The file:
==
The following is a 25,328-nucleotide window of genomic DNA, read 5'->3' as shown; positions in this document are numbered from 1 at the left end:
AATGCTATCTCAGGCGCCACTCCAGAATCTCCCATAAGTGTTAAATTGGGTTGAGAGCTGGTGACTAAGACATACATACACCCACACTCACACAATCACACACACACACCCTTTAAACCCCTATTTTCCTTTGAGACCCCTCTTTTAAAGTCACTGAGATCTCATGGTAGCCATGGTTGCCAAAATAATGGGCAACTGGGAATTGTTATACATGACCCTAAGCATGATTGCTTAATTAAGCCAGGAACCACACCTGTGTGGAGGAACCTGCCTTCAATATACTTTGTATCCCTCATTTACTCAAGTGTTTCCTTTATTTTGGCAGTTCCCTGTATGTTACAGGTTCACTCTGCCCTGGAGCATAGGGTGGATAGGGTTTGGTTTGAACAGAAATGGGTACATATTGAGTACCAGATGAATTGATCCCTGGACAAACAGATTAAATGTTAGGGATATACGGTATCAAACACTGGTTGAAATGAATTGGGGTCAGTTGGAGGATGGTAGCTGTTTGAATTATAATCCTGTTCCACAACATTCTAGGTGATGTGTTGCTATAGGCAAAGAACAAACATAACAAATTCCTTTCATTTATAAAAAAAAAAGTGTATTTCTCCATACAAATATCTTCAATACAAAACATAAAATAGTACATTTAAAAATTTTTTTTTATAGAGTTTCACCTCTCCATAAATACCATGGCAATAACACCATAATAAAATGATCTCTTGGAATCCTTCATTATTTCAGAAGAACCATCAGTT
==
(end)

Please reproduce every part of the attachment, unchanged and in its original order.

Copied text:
The following is a 25,328-nucleotide window of genomic DNA, read 5'->3' as shown; positions in this document are numbered from 1 at the left end:
AATGCTATCTCAGGCGCCACTCCAGAATCTCCCATAAGTGTTAAATTGGGTTGAGAGCTGGTGACTAAGACATACATACACCCACACTCACACAATCACACACACACACCCTTTAAACCCCTATTTTCCTTTGAGACCCCTCTTTTAAAGTCACTGAGATCTCATGGTAGCCATGGTTGCCAAAATAATGGGCAACTGGGAATTGTTATACATGACCCTAAGCATGATTGCTTAATTAAGCCAGGAACCACACCTGTGTGGAGGAACCTGCCTTCAATATACTTTGTATCCCTCATTTACTCAAGTGTTTCCTTTATTTTGGCAGTTCCCTGTATGTTACAGGTTCACTCTGCCCTGGAGCATAGGGTGGATAGGGTTTGGTTTGAACAGAAATGGGTACATATTGAGTACCAGATGAATTGATCCCTGGACAAACAGATTAAATGTTAGGGATATACGGTATCAAACACTGGTTGAAATGAATTGGGGTCAGTTGGAGGATGGTAGCTGTTTGAATTATAATCCTGTTCCACAACATTCTAGGTGATGTGTTGCTATAGGCAAAGAACAAACATAACAAATTCCTTTCATTTATAAAAAAAAAAGTGTATTTCTCCATACAAATATCTTCAATACAAAACATAAAATAGTACATTTAAAAATTTTTTTTTATAGAGTTTCACCTCTCCATAAATACCATGGCAATAACACCATAATAAAATGATCTCTTGGAATCCTTCATTATTTCAGAAGAACCATCAGTT